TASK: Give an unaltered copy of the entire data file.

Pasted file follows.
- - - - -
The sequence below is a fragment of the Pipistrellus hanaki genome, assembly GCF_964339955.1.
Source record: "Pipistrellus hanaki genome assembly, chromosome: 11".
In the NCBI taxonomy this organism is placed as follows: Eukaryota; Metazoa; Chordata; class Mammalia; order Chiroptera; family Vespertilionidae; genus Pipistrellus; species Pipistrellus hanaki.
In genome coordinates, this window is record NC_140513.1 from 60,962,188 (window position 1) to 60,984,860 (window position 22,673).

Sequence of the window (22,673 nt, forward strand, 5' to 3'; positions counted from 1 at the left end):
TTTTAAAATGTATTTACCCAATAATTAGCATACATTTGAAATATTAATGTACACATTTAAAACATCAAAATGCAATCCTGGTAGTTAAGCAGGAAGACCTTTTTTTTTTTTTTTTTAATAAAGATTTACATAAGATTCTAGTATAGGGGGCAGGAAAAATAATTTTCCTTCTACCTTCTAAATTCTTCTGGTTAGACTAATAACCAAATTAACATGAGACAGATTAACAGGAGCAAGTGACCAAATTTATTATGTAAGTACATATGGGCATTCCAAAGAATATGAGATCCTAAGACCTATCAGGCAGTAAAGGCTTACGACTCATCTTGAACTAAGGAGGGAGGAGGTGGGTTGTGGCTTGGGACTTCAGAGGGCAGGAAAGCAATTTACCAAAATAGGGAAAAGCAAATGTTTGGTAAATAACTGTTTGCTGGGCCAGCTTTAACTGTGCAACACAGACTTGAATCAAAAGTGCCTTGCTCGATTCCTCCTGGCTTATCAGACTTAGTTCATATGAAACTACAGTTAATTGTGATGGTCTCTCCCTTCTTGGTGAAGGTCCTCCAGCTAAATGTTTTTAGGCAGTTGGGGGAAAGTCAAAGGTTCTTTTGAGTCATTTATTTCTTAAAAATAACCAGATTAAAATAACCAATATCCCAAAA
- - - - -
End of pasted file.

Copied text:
The sequence below is a fragment of the Pipistrellus hanaki genome, assembly GCF_964339955.1.
Source record: "Pipistrellus hanaki genome assembly, chromosome: 11".
In the NCBI taxonomy this organism is placed as follows: Eukaryota; Metazoa; Chordata; class Mammalia; order Chiroptera; family Vespertilionidae; genus Pipistrellus; species Pipistrellus hanaki.
In genome coordinates, this window is record NC_140513.1 from 60,962,188 (window position 1) to 60,984,860 (window position 22,673).

Sequence of the window (22,673 nt, forward strand, 5' to 3'; positions counted from 1 at the left end):
TTTTAAAATGTATTTACCCAATAATTAGCATACATTTGAAATATTAATGTACACATTTAAAACATCAAAATGCAATCCTGGTAGTTAAGCAGGAAGACCTTTTTTTTTTTTTTTTTAATAAAGATTTACATAAGATTCTAGTATAGGGGGCAGGAAAAATAATTTTCCTTCTACCTTCTAAATTCTTCTGGTTAGACTAATAACCAAATTAACATGAGACAGATTAACAGGAGCAAGTGACCAAATTTATTATGTAAGTACATATGGGCATTCCAAAGAATATGAGATCCTAAGACCTATCAGGCAGTAAAGGCTTACGACTCATCTTGAACTAAGGAGGGAGGAGGTGGGTTGTGGCTTGGGACTTCAGAGGGCAGGAAAGCAATTTACCAAAATAGGGAAAAGCAAATGTTTGGTAAATAACTGTTTGCTGGGCCAGCTTTAACTGTGCAACACAGACTTGAATCAAAAGTGCCTTGCTCGATTCCTCCTGGCTTATCAGACTTAGTTCATATGAAACTACAGTTAATTGTGATGGTCTCTCCCTTCTTGGTGAAGGTCCTCCAGCTAAATGTTTTTAGGCAGTTGGGGGAAAGTCAAAGGTTCTTTTGAGTCATTTATTTCTTAAAAATAACCAGATTAAAATAACCAATATCCCAAAA